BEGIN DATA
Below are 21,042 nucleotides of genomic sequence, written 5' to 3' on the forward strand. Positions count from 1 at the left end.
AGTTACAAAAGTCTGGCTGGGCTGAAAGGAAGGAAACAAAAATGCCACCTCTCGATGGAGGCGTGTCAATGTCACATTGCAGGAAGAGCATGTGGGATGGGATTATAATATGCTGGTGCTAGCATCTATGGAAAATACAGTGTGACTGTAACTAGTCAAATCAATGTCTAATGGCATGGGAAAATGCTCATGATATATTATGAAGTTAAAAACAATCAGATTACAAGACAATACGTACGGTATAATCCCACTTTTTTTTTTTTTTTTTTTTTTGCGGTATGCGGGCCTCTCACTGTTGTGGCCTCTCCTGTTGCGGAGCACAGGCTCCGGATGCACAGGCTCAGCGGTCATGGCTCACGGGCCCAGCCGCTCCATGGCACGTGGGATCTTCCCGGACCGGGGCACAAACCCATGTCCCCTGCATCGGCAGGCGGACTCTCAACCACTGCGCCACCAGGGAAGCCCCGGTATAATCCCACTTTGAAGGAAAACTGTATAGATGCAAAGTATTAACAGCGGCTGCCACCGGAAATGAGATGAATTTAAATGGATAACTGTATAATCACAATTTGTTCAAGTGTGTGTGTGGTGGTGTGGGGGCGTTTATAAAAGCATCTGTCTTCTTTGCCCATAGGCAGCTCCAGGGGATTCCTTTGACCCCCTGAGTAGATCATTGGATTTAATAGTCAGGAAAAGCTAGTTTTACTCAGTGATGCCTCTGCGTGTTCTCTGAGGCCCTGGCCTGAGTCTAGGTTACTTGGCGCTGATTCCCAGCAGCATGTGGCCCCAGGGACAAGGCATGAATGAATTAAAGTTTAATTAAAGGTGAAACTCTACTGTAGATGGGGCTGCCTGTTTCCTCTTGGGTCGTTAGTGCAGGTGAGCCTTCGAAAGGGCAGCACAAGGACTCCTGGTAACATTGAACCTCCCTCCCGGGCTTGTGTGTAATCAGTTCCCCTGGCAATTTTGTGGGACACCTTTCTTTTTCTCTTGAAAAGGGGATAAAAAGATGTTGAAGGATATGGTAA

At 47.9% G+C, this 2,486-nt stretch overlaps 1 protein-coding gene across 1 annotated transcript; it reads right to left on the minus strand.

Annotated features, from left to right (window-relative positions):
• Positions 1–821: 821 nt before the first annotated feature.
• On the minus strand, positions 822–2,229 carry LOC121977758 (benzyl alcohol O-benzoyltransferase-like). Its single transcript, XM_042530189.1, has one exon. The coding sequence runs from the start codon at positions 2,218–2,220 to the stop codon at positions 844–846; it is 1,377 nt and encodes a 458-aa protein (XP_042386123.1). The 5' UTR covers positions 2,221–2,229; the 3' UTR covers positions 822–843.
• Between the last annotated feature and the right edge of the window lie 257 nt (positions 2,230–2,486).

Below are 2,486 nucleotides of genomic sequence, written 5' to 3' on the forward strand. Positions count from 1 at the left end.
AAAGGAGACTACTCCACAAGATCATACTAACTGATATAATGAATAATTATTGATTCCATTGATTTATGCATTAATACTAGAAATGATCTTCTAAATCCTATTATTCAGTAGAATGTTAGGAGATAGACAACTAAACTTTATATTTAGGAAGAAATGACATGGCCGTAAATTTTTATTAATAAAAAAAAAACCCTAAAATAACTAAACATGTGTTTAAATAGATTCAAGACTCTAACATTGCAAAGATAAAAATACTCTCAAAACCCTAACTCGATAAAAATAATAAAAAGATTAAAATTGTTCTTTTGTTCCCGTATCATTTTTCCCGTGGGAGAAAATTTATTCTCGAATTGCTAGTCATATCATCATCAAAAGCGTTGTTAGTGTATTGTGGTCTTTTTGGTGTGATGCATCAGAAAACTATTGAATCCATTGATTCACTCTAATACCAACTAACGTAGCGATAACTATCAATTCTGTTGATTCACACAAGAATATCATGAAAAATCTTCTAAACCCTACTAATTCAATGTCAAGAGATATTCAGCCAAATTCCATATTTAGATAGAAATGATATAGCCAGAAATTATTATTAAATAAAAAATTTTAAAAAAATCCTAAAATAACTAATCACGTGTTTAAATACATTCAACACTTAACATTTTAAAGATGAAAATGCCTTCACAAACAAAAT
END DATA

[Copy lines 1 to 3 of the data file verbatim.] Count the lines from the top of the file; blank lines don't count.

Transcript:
Below are 21,042 nucleotides of genomic sequence, written 5' to 3' on the forward strand. Positions count from 1 at the left end.
AGTTACAAAAGTCTGGCTGGGCTGAAAGGAAGGAAACAAAAATGCCACCTCTCGATGGAGGCGTGTCAATGTCACATTGCAGGAAGAGCATGTGGGATGGGATTATAATATGCTGGTGCTAGCATCTATGGAAAATACAGTGTGACTGTAACTAGTCAAATCAATGTCTAATGGCATGGGAAAATGCTCATGATATATTATGAAGTTAAAAACAATCAGATTACAAGACAATACGTACGGTATAATCCCACTTTTTTTTTTTTTTTTTTTTTTGCGGTATGCGGGCCTCTCACTGTTGTGGCCTCTCCTGTTGCGGAGCACAGGCTCCGGATGCACAGGCTCAGCGGTCATGGCTCACGGGCCCAGCCGCTCCATGGCACGTGGGATCTTCCCGGACCGGGGCACAAACCCATGTCCCCTGCATCGGCAGGCGGACTCTCAACCACTGCGCCACCAGGGAAGCCCCGGTATAATCCCACTTTGAAGGAAAACTGTATAGATGCAAAGTATTAACAGCGGCTGCCACCGGAAATGAGATGAATTTAAATGGATAACTGTATAATCACAATTTGTTCAAGTGTGTGTGTGGTGGTGTGGGGGCGTTTATAAAAGCATCTGTCTTCTTTGCCCATAGGCAGCTCCAGGGGATTCCTTTGACCCCCTGAGTAGATCATTGGATTTAATAGTCAGGAAAAGCTAGTTTTACTCAGTGATGCCTCTGCGTGTTCTCTGAGGCCCTGGCCTGAGTCTAGGTTACTTGGCGCTGATTCCCAGCAGCATGTGGCCCCAGGGACAAGGCATGAATGAATTAAAGTTTAATTAAAGGTGAAACTCTACTGTAGATGGGGCTGCCTGTTTCCTCTTGGGTCGTTAGTGCAGGTGAGCCTTCGAAAGGGCAGCACAAGGACTCCTGGTAACATTGAACCTCCCTCCCGGGCTTGTGTGTAATCAGTTCCCCTGGCAATTTTGTGGGACACCTTTCTTTTTCTCTTGAAAAGGGGATAAAAAGATGTTGAAGGATATGGTAA

At 47.9% G+C, this 2,486-nt stretch overlaps 1 protein-coding gene across 1 annotated transcript; it reads right to left on the minus strand.